Google releases tool for developers to test 64-bit Android L apps

Android developers can begin putting their 64-bit Android L apps through their paces courtesy of a new emulator.

Ahead of the release of Android L, Google has released tools for developers to begin testing 64-bit apps supported by the new OS.

Following Apple's 64-bit push towards the desktop with iOS 7 and its A7 processor in the iPhone 5s, Google's next OS will also support 64-bit apps.

Android L may be released later this month and is expected to be announced alongside a successor to the Nexus 5. In preparation for the launch, Google yesterday released an x86 64-bit Android L developer preview emulator image for developers to begin testing their apps.

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"With the release of the x86 64-bit emulator, you can start testing your 64-bit apps today," Google said in a update to Android developers today.

According to Google, building 64-bit apps on Android L will offer them increased addressable memory space, a larger number of registers, and new instruction sets.

The company introduced support for 64-bit systems in the Android L Developer Preview released this June, which bulked up available address space and improved performance while still supporting 32-bit apps. 64-bit support also comes with a shift from the default Dalvik runtime environment to the new Android equivlanet known as ART, which was introduced as an optional runtime in KitKat.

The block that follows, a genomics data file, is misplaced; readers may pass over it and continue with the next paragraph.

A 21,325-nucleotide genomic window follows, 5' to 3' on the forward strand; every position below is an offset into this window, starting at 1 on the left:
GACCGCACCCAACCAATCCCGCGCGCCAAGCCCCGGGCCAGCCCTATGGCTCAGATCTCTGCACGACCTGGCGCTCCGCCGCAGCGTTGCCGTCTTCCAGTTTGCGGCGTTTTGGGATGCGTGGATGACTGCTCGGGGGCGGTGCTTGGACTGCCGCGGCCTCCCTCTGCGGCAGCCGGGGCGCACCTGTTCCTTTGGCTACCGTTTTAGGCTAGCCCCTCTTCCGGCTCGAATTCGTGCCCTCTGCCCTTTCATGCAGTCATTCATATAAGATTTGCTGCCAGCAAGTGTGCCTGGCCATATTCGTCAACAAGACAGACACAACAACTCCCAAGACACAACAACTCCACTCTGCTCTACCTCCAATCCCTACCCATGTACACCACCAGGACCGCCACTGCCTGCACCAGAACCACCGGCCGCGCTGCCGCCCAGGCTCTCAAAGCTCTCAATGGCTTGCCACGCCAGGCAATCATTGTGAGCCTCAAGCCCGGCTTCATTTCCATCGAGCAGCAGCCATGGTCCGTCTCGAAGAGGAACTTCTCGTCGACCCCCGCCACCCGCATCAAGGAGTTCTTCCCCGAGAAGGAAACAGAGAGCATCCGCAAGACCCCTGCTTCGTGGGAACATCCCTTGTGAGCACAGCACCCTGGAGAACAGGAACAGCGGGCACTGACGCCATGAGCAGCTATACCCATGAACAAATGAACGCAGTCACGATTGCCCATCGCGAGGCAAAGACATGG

With the release of Android L, consumers can expect see more devices pitched with 64-bit processors, the first of which was announced last month by HTC with the release of the Desire 510, thanks to its Snapdragon 410 processor. As AnandTech noted at the time, its processor used the ARMv8 architecture which first appeared Apple's A7 processor last year. HTC's second device with 64-bit processor was the Desire 820 .

While Apple too boasted about improved performance afforded by 64-bit, as CNET's Steven Shankland noted at the time, the shift had less to do with performance than preparing for the day when mobile devices can handle more than 4GB of RAM. 

Shankland also notes that the ARMv8 architecture also brings worthy benefits, including the larger number of registers mentioned by Google, "which are tiny on-chip storage areas where the processor stores data for very fast access. ARMv8 roughly doubles general-purpose registers from 16 to 31, which means the chip needn't fritter away as many cycles swapping things into and out of memory."

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